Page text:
Tuesday, May 11, 2010
When one of the women in the cooking class I taught mentioned that her and her husband own a soba restaurant in Hakusan City, a beautiful mountain town about an hour from Kanazawa, I made a squawk about wanting to eat there. Old ladies respond well to squawks. An email was sent. A plan was conceived. A car would pick me up in front of the meat shop on Monday at noon.
So that's how the post-menopausal posse and I found ourselves in a four-door sedan, winding through the most vivid green valley; past rice paddies, bamboo forests and unruly bushes bright with blossoms. The Spring hillsides represented every imaginable shade of green. It was like porn for Bob Ross. The landscape sent me into a tree hugging trance, and I did something I hardly ever do: I shut the fuck up. While the ladies clucked and laughed and grunted, like only Japanese people do, I gazed sleepily out the window.
Soon enough we arrived at the restaurant, a big old house that has been in the owners' family for generations.
Everything brought to the table was either local, handmade or foraged. Locally grown buckwheat was weaved into half the dishes. We slurped cold, toothsome soba noodles, handmade by the husband that morning, topped with little mushrooms and a snowy mound of grated daikon. We lifted tangles of the brown flecked noodles from the broth and dunked them into gooey mountain potato flavored with wasabi. There was incredibly flavorful local tofu, served cold and topped with scallions and just the slightest drip of soy sauce, "So you can really taste the tofu flavor." Spicy foraged mountain greens were transformed into tempura, so light and barely battered that the leaves shattered between our teeth.
But it was dessert that had me the most intrigued. The wife was responsible for the lovely soba and soy sauce flavored puddings, incredibly creamy little flan-like domes topped with sweet, homemade, soba syrup and toasted buckwheat berries. There were rectangles of buckwheat infused gelatin, the size of business cards, and tiny nubs of homemade caramel flavored with buckwheat and soy sauce.We sipped buckwheat tea and even slurped down the water used to boil the soba noodles, poured out of a little tea pot and seasoned with salt.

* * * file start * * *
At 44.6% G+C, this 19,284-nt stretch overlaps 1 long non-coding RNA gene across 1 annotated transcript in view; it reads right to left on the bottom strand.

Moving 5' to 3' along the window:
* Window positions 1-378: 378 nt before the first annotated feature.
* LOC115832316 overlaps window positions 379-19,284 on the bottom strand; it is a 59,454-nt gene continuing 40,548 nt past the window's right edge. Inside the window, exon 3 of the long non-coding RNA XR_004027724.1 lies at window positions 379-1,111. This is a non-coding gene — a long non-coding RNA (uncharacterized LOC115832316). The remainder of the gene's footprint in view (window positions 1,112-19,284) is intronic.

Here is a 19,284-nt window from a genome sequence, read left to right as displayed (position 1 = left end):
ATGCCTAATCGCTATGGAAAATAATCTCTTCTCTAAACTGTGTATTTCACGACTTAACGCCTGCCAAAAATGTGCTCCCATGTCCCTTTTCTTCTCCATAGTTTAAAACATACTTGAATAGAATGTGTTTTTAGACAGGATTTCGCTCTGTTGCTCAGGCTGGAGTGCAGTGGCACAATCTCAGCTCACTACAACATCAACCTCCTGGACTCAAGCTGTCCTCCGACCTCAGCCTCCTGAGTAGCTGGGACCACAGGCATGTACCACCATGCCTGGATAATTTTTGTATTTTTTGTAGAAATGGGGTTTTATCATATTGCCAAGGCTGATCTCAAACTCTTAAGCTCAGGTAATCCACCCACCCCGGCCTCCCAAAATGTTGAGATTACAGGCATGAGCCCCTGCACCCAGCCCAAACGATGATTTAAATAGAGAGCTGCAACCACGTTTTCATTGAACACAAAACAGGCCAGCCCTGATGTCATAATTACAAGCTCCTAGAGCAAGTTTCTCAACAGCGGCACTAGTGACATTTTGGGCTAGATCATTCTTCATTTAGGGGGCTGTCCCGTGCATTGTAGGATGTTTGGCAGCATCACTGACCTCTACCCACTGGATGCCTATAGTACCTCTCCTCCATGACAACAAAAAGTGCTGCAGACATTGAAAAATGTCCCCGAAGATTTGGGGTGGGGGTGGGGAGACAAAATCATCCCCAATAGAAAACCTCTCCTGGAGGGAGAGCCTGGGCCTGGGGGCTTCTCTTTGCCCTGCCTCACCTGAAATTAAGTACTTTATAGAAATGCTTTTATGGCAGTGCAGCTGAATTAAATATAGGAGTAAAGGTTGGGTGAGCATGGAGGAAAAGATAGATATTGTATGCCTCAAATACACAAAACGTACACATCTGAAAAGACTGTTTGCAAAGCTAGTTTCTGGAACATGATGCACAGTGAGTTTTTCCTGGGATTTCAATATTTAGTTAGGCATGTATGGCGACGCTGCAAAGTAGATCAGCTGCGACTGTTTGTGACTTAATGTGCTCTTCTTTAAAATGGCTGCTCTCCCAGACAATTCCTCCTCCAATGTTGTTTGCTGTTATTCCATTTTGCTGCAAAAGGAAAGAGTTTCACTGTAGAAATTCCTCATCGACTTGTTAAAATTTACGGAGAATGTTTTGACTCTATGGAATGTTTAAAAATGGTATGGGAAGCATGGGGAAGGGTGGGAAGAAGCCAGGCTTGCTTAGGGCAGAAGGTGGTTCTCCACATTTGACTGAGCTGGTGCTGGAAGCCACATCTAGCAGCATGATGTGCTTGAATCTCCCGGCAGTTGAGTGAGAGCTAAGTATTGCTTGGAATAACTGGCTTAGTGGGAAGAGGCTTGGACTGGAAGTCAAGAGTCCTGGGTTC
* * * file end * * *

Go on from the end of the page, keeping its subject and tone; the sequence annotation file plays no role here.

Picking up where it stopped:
It was a meal that represents everything I love about Japanese food. Not only was it fresh, local and handmade, but it was prepared according to tradition and with purpose. It fills your belly just enough, so that you are neither hungry nor food coma full. It's composed of several small dishes, offering a variety of textures and temperatures. Chopsticks force you to eat slowly, to eat one mushroom at a time, to enjoy the flavors and contemplate your next bite.
Our bellies full of buckwheat, we took off down the road to find an old cedar tree, planted by monks 1,200 years ago. The restaurant owners told us the tree will "give you power." The cedar's massive trunk was covered in a soft carpet of moss, and the bark was cracked into a thousand puzzle pieces. It's fat, burly limbs stretched out in every direction. The ladies stopped their chatter, pressed their palms to the moss and closed their eyes. After circling the tree several times, running my hands along the soft green fuzz and squishy bark, I found myself doing the same. Silly as it sounds, I felt the power. I made a wish on the tree, and rubbed it's 1,200 year old skin like a genie's lamp. Five women, ages 30 to 74, holding up a giant cedar tree with our 10 outstretched palms.
- ▼ 2010 (32)